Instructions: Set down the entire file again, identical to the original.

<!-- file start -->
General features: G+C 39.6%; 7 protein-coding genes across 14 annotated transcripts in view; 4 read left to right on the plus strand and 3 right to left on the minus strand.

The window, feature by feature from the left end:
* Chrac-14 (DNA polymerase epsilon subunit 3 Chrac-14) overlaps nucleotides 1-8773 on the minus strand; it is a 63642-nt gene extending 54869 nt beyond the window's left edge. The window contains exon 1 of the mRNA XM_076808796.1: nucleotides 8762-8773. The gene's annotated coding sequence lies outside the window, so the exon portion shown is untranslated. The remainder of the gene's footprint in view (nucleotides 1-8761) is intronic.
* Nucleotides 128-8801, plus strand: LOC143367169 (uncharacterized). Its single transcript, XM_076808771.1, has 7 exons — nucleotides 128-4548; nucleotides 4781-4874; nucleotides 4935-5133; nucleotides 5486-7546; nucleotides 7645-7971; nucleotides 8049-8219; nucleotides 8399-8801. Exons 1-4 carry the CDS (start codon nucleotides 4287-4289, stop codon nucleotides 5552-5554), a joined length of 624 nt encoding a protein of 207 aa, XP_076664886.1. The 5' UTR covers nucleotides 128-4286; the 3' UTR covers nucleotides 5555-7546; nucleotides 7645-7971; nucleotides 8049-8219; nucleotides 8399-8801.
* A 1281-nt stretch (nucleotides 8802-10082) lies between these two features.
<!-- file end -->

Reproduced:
General features: G+C 39.6%; 7 protein-coding genes across 14 annotated transcripts in view; 4 read left to right on the plus strand and 3 right to left on the minus strand.

The window, feature by feature from the left end:
* Chrac-14 (DNA polymerase epsilon subunit 3 Chrac-14) overlaps nucleotides 1-8773 on the minus strand; it is a 63642-nt gene extending 54869 nt beyond the window's left edge. The window contains exon 1 of the mRNA XM_076808796.1: nucleotides 8762-8773. The gene's annotated coding sequence lies outside the window, so the exon portion shown is untranslated. The remainder of the gene's footprint in view (nucleotides 1-8761) is intronic.
* Nucleotides 128-8801, plus strand: LOC143367169 (uncharacterized). Its single transcript, XM_076808771.1, has 7 exons — nucleotides 128-4548; nucleotides 4781-4874; nucleotides 4935-5133; nucleotides 5486-7546; nucleotides 7645-7971; nucleotides 8049-8219; nucleotides 8399-8801. Exons 1-4 carry the CDS (start codon nucleotides 4287-4289, stop codon nucleotides 5552-5554), a joined length of 624 nt encoding a protein of 207 aa, XP_076664886.1. The 5' UTR covers nucleotides 128-4286; the 3' UTR covers nucleotides 5555-7546; nucleotides 7645-7971; nucleotides 8049-8219; nucleotides 8399-8801.
* A 1281-nt stretch (nucleotides 8802-10082) lies between these two features.